The meeting was held via Zoom webcast and was recorded for possible future broadcast. Participating:
Full Members: Steve Judge (Acting Chair), Keith Langsdale, Dillon Maxfield, Joan O’Meara, Tammy Parks
Associate Members: Peter Berek, Robert Greeney, Craig Meadows, Sharon Waldman
Also participating: Christine Brestrup (Town Planner), Maureen Pollack (Zoning Enforcement Officer), David Waskiewicz, Jon Witten (attorney, K-P Law)
The primary agenda item was a discussion of proposed changes to the Zoning Board of Appeals (ZBA) Rules and Regulations. The principal reasons for updating the ZBA’s rules are (1) to make technical changes to conform to the Town’s new Charter, (2) to clarify the rules, and (3) to make them more rigorous.
Attorney Jon Witten from KP Law was present to advise the ZBA on language changes in the Rules and Regulations. He suggested that the structure of the rules be changed so that each ZBA task (Special Permits, Comprehensive Permits and Waivers, and Variances, and adjudication of appeals of decisions of the Zoning Enforcement Officer) be rewritten as a separate section, although there would be some overlap.
There was considerable discussion about the section on Comprehensive Permits for projects that are developed under Ch. 40B of Massachusetts General Law (MGL), which involves special conditions for developers to include affordable housing. Witten pointed out that “developers ask for the moon” and said that stronger regulations would allow the Board to guide developers to build what Amherst needs, which he identified as senior housing, family housing, very low income and moderate income housing, etc…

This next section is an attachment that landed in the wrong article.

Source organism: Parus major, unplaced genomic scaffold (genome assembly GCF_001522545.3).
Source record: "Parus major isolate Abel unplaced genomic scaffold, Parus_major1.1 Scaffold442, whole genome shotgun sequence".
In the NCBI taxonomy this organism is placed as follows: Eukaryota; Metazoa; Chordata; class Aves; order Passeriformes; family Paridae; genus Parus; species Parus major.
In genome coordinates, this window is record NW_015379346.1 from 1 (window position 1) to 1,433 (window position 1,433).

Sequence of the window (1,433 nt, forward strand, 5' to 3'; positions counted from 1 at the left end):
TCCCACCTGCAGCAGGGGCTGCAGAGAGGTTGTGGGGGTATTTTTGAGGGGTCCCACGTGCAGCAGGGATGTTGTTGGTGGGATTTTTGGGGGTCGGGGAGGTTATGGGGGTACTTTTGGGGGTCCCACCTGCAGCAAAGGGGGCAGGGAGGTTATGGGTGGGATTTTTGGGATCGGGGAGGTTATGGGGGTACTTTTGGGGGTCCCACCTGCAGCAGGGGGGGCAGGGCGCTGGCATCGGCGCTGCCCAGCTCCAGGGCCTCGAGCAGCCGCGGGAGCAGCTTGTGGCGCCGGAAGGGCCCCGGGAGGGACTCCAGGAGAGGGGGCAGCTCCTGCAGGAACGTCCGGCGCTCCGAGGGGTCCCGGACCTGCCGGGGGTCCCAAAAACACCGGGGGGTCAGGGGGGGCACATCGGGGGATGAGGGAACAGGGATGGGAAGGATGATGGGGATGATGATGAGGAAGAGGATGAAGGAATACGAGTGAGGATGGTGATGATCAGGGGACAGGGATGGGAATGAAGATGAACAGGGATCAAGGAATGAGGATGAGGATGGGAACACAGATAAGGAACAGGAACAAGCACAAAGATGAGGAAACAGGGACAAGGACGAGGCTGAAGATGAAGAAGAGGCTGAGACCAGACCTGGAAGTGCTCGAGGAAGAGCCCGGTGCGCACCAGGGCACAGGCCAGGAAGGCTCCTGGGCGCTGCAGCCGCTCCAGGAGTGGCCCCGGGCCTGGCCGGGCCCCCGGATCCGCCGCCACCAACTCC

Amherst currently has more than the legally required 10 percent affordable units. The Board was reminded that the 2020 census might indicate a large enough increase in the total number of housing units to lower the percentage of affordable units in town. Thus, The Town must always consider the need to keep adding to the stock of affordable housing units.
Comprehensive Permits are negotiable. Witten advised that the ZBA should require a pro forma statement from developers with detail of their anticipated project costs and profits, in order to create a road map of the types of conditions it can impose.
Witten noted that many towns not only require a pro forma for any project requesting a Comprehensive Permit but that it be signed “under pains and penalties of perjury.” It is a requirement of the funding agencies. The Board cannot impose conditions that make a project “uneconomic” (reduces the number of permissible units to such an extent that the project can be proven to be unprofitable) or that it would negatively impact health and safety.
Waivers to the Zoning Bylaw are unique to Comprehensive Permits. However, Footnote A of Table 6 in the current Bylaw allows waivers of dimensional requirements under certain circumstances, such as if the project would fit in with already existing abutting buildings.
New regulations will not take effect until they have been approved by the five full members of the ZBA. With the ZBA expecting an application for a Comprehensive Permit during the week of May 25, the five regular members voted to continue the discussion until 6 p.m. on May 28, and in the meantime, new sections will be drafted. They approved making the minor changes to the Rules and Regulations that are required by the Charter.